Discrimination, lack of diversity, and societal risks of data mining highlighted in big data
A special issue of Big Data presents a series of insightful articles that focus on Big Data and Social and Technical Trade-Offs. Despite the dramatic growth in big data affecting many areas of research, industry, and society, there are risks associated with the design and use of data-driven systems. Among these are issues of discrimination, diversity, and bias, which are discussed in the papers in the special issue organized by Guest Editors Solon Barocas, Princeton University, danah boyd, Microsoft Research and Data & Society Research Institute, Sorelle Friedler, Haverford College, and Hanna Wallach, Microsoft Research and University of Massachusetts Amherst.
Coauthors Bettina Berendt, University of Leuven, Belgium and Soren Preibusch, Microsoft Research, Cambridge, U.K., focus on how and why discrimination can be a problem with big data and decisions made by humans based on data-mining. In the article "Toward Accountable Discrimination-Aware Data Mining: The Importance of Keeping the Human in the Loop—and Under the Looking Glass," the researchers present the results of a large-scale experiment in which human subjects described their reasoning for deciding whether or not a loan request should be granted. The authors offer strategies for making decision-making "discrimination-aware in an accountable way".
In the article entitled "Diversity in Big Data: A Review," coauthors Marina Drosou, Evaggelia Pitoura, University of Ioannina, Greece, HV Jagadish, University of Michigan, and Julia Stoyanovich, Drexel University, emphasize the risks big data may pose to society and individuals if it fails to account for diversity and potential discrimination. The authors discuss connections between diversity and fairness in big data systems research using specific applications such as the use of big data in matchmaking, crowdsourcing, and search and content recommendation.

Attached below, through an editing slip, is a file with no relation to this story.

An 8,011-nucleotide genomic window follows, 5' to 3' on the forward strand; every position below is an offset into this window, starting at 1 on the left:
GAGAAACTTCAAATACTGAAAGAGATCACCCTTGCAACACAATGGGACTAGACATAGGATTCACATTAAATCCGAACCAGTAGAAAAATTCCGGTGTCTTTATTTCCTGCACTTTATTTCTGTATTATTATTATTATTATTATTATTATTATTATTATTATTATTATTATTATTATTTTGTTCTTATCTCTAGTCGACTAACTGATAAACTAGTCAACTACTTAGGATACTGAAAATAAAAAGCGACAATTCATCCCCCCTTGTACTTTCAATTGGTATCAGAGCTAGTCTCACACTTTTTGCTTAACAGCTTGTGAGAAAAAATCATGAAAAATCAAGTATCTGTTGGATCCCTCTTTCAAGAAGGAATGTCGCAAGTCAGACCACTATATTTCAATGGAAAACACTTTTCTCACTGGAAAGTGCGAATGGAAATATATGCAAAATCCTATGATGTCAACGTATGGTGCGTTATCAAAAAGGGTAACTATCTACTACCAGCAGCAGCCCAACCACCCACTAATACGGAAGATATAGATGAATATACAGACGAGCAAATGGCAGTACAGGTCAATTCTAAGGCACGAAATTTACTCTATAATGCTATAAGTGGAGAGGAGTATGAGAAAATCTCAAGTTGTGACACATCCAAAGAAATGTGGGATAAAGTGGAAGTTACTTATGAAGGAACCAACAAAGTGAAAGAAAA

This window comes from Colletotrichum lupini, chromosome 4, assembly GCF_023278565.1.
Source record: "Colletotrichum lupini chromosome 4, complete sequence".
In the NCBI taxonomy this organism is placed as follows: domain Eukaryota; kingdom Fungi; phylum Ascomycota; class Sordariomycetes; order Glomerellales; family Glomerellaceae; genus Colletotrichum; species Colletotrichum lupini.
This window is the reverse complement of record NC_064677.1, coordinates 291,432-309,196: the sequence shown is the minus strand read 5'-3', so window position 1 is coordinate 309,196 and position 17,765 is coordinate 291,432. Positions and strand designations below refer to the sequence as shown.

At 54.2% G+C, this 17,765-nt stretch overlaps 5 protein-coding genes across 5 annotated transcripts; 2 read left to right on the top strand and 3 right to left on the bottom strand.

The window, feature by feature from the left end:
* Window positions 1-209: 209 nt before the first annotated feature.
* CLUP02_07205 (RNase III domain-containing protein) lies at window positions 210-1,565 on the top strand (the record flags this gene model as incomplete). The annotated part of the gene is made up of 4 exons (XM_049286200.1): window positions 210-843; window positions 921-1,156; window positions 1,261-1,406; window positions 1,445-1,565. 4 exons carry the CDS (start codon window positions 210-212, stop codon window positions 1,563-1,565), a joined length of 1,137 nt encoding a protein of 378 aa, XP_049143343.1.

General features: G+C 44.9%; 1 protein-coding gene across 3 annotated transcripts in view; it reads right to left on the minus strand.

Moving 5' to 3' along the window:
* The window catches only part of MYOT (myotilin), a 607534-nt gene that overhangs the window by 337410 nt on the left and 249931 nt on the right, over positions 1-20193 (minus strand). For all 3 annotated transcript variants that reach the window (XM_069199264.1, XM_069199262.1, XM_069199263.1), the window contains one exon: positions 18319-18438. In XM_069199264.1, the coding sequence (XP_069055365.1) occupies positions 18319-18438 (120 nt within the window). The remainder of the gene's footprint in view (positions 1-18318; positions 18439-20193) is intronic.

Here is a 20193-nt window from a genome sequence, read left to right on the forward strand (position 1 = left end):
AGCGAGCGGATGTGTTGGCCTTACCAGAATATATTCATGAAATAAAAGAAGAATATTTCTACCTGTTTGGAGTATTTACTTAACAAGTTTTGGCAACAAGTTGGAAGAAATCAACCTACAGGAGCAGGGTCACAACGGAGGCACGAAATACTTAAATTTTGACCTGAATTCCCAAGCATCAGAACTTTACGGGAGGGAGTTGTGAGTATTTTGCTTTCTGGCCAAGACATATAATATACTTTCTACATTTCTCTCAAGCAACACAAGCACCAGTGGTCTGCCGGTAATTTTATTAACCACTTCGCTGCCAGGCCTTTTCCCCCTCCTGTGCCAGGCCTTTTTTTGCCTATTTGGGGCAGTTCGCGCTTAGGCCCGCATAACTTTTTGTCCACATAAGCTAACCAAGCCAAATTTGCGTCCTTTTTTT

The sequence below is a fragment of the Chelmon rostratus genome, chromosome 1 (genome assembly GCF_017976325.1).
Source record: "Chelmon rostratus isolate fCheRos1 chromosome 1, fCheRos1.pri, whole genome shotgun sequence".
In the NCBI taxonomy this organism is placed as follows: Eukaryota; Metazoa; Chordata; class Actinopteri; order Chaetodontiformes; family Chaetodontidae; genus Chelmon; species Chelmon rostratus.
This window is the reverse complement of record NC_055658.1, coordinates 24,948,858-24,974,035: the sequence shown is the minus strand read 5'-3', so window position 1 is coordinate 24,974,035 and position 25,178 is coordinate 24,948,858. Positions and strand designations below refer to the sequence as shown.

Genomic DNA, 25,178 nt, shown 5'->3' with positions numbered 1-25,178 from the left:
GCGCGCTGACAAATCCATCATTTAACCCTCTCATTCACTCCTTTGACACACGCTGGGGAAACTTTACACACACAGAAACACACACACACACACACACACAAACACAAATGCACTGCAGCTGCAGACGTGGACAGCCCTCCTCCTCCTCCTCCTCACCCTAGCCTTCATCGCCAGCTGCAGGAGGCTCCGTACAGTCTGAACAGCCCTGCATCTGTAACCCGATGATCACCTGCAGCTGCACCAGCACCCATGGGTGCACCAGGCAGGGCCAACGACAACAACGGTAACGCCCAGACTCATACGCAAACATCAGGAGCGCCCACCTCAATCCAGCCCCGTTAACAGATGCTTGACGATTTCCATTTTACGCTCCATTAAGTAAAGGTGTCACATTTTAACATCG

Gina Neff, PhD, University of Oxford, U.K., Anissa Tanweer, Brittany Fiore-Gartland, PhD, and Laura Osburn, PhD, University of Washington, Seattle, discuss the multitude of challenges that confront data scientists and how they involve ethical issues in model development. In the article entitled "Critique and Contribute: A Practice-Based Framework for Improving Critical Data Studies and Data Science," the researchers highlight the importance of common criticisms of current data science. They present a strategy for addressing them, showing how to incorporate ethical issues in data science applications.
"This issue is a landmark for all data scientists," says Big Data Editor-in-Chief Vasant Dhar, Professor at the Stern School of Business and the Center for Data Science at New York University. "It is important for data scientists to be aware of the broader social and ethical aspects of their work, beginning with a critical analysis of the origins of data and issues such as the potential for creating further bias and discrimination in models derived from the data. It is important to understand how and why data were created, what they include and exclude, and when they might lead to systems that create undesirable consequences for society." He continues, "in this age of big data and automated decision-making systems, where there is often no human in the loop, it is important that we design such systems to take into account ethical and other social considerations associated with their use."